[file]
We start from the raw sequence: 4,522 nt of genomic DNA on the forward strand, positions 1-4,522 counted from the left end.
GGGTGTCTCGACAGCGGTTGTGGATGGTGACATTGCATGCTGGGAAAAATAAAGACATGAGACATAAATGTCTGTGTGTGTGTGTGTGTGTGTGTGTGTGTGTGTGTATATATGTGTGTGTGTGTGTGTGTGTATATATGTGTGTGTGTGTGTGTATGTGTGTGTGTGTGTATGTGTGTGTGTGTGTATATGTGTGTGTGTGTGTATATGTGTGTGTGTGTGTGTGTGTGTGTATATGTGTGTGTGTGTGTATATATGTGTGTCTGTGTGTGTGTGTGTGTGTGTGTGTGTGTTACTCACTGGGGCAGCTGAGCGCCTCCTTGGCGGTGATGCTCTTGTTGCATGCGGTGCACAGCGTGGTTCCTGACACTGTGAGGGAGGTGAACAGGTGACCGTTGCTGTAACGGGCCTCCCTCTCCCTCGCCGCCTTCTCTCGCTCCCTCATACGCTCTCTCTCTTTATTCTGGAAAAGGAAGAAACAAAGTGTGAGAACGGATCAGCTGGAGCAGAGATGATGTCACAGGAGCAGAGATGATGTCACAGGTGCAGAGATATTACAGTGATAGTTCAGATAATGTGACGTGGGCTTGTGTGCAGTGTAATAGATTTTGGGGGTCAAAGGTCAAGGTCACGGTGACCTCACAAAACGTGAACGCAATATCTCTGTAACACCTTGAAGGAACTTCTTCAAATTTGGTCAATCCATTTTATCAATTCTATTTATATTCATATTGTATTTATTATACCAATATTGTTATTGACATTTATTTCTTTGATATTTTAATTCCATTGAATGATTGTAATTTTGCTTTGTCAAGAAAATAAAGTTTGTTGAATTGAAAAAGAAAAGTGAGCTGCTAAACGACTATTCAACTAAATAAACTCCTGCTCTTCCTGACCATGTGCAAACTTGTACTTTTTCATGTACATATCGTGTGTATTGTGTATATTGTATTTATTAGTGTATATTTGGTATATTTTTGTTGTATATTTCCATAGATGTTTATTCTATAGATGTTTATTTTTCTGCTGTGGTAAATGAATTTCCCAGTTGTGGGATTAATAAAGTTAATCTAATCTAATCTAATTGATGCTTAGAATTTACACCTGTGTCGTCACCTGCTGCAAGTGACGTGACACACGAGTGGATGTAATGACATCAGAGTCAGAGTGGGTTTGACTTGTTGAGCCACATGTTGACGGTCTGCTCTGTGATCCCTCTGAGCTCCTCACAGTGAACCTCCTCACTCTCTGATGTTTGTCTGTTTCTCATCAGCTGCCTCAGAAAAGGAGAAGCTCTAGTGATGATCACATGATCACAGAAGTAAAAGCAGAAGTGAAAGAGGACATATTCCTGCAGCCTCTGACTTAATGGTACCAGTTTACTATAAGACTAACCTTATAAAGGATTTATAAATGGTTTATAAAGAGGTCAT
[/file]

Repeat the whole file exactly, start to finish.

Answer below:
We start from the raw sequence: 4,522 nt of genomic DNA on the forward strand, positions 1-4,522 counted from the left end.
GGGTGTCTCGACAGCGGTTGTGGATGGTGACATTGCATGCTGGGAAAAATAAAGACATGAGACATAAATGTCTGTGTGTGTGTGTGTGTGTGTGTGTGTGTGTGTGTATATATGTGTGTGTGTGTGTGTGTGTATATATGTGTGTGTGTGTGTGTATGTGTGTGTGTGTGTATGTGTGTGTGTGTGTATATGTGTGTGTGTGTGTATATGTGTGTGTGTGTGTGTGTGTGTGTATATGTGTGTGTGTGTGTATATATGTGTGTCTGTGTGTGTGTGTGTGTGTGTGTGTGTGTTACTCACTGGGGCAGCTGAGCGCCTCCTTGGCGGTGATGCTCTTGTTGCATGCGGTGCACAGCGTGGTTCCTGACACTGTGAGGGAGGTGAACAGGTGACCGTTGCTGTAACGGGCCTCCCTCTCCCTCGCCGCCTTCTCTCGCTCCCTCATACGCTCTCTCTCTTTATTCTGGAAAAGGAAGAAACAAAGTGTGAGAACGGATCAGCTGGAGCAGAGATGATGTCACAGGAGCAGAGATGATGTCACAGGTGCAGAGATATTACAGTGATAGTTCAGATAATGTGACGTGGGCTTGTGTGCAGTGTAATAGATTTTGGGGGTCAAAGGTCAAGGTCACGGTGACCTCACAAAACGTGAACGCAATATCTCTGTAACACCTTGAAGGAACTTCTTCAAATTTGGTCAATCCATTTTATCAATTCTATTTATATTCATATTGTATTTATTATACCAATATTGTTATTGACATTTATTTCTTTGATATTTTAATTCCATTGAATGATTGTAATTTTGCTTTGTCAAGAAAATAAAGTTTGTTGAATTGAAAAAGAAAAGTGAGCTGCTAAACGACTATTCAACTAAATAAACTCCTGCTCTTCCTGACCATGTGCAAACTTGTACTTTTTCATGTACATATCGTGTGTATTGTGTATATTGTATTTATTAGTGTATATTTGGTATATTTTTGTTGTATATTTCCATAGATGTTTATTCTATAGATGTTTATTTTTCTGCTGTGGTAAATGAATTTCCCAGTTGTGGGATTAATAAAGTTAATCTAATCTAATCTAATTGATGCTTAGAATTTACACCTGTGTCGTCACCTGCTGCAAGTGACGTGACACACGAGTGGATGTAATGACATCAGAGTCAGAGTGGGTTTGACTTGTTGAGCCACATGTTGACGGTCTGCTCTGTGATCCCTCTGAGCTCCTCACAGTGAACCTCCTCACTCTCTGATGTTTGTCTGTTTCTCATCAGCTGCCTCAGAAAAGGAGAAGCTCTAGTGATGATCACATGATCACAGAAGTAAAAGCAGAAGTGAAAGAGGACATATTCCTGCAGCCTCTGACTTAATGGTACCAGTTTACTATAAGACTAACCTTATAAAGGATTTATAAATGGTTTATAAAGAGGTCAT